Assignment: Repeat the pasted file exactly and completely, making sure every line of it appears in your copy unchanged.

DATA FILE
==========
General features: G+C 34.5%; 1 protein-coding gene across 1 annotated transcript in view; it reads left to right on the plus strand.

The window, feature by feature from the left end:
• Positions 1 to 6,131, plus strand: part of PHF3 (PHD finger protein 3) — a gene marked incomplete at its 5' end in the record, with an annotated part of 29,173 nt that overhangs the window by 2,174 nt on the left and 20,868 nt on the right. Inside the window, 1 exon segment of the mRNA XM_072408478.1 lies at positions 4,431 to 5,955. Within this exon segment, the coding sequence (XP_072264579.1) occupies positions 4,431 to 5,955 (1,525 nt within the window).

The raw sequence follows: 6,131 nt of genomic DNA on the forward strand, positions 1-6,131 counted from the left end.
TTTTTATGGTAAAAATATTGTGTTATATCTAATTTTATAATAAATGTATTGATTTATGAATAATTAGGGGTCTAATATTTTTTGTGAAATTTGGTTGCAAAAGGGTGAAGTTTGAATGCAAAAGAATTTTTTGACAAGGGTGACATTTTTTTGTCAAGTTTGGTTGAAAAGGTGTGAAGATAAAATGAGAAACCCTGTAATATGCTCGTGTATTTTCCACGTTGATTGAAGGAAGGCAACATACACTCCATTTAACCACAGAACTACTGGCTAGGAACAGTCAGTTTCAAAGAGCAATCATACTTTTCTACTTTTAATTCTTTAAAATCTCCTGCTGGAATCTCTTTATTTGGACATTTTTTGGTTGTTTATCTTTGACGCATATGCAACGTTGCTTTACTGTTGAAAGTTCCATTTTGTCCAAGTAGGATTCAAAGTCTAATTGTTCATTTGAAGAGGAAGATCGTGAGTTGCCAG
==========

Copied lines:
General features: G+C 34.5%; 1 protein-coding gene across 1 annotated transcript in view; it reads left to right on the plus strand.

The window, feature by feature from the left end:
• Positions 1 to 6,131, plus strand: part of PHF3 (PHD finger protein 3) — a gene marked incomplete at its 5' end in the record, with an annotated part of 29,173 nt that overhangs the window by 2,174 nt on the left and 20,868 nt on the right. Inside the window, 1 exon segment of the mRNA XM_072408478.1 lies at positions 4,431 to 5,955. Within this exon segment, the coding sequence (XP_072264579.1) occupies positions 4,431 to 5,955 (1,525 nt within the window).

The raw sequence follows: 6,131 nt of genomic DNA on the forward strand, positions 1-6,131 counted from the left end.
TTTTTATGGTAAAAATATTGTGTTATATCTAATTTTATAATAAATGTATTGATTTATGAATAATTAGGGGTCTAATATTTTTTGTGAAATTTGGTTGCAAAAGGGTGAAGTTTGAATGCAAAAGAATTTTTTGACAAGGGTGACATTTTTTTGTCAAGTTTGGTTGAAAAGGTGTGAAGATAAAATGAGAAACCCTGTAATATGCTCGTGTATTTTCCACGTTGATTGAAGGAAGGCAACATACACTCCATTTAACCACAGAACTACTGGCTAGGAACAGTCAGTTTCAAAGAGCAATCATACTTTTCTACTTTTAATTCTTTAAAATCTCCTGCTGGAATCTCTTTATTTGGACATTTTTTGGTTGTTTATCTTTGACGCATATGCAACGTTGCTTTACTGTTGAAAGTTCCATTTTGTCCAAGTAGGATTCAAAGTCTAATTGTTCATTTGAAGAGGAAGATCGTGAGTTGCCAG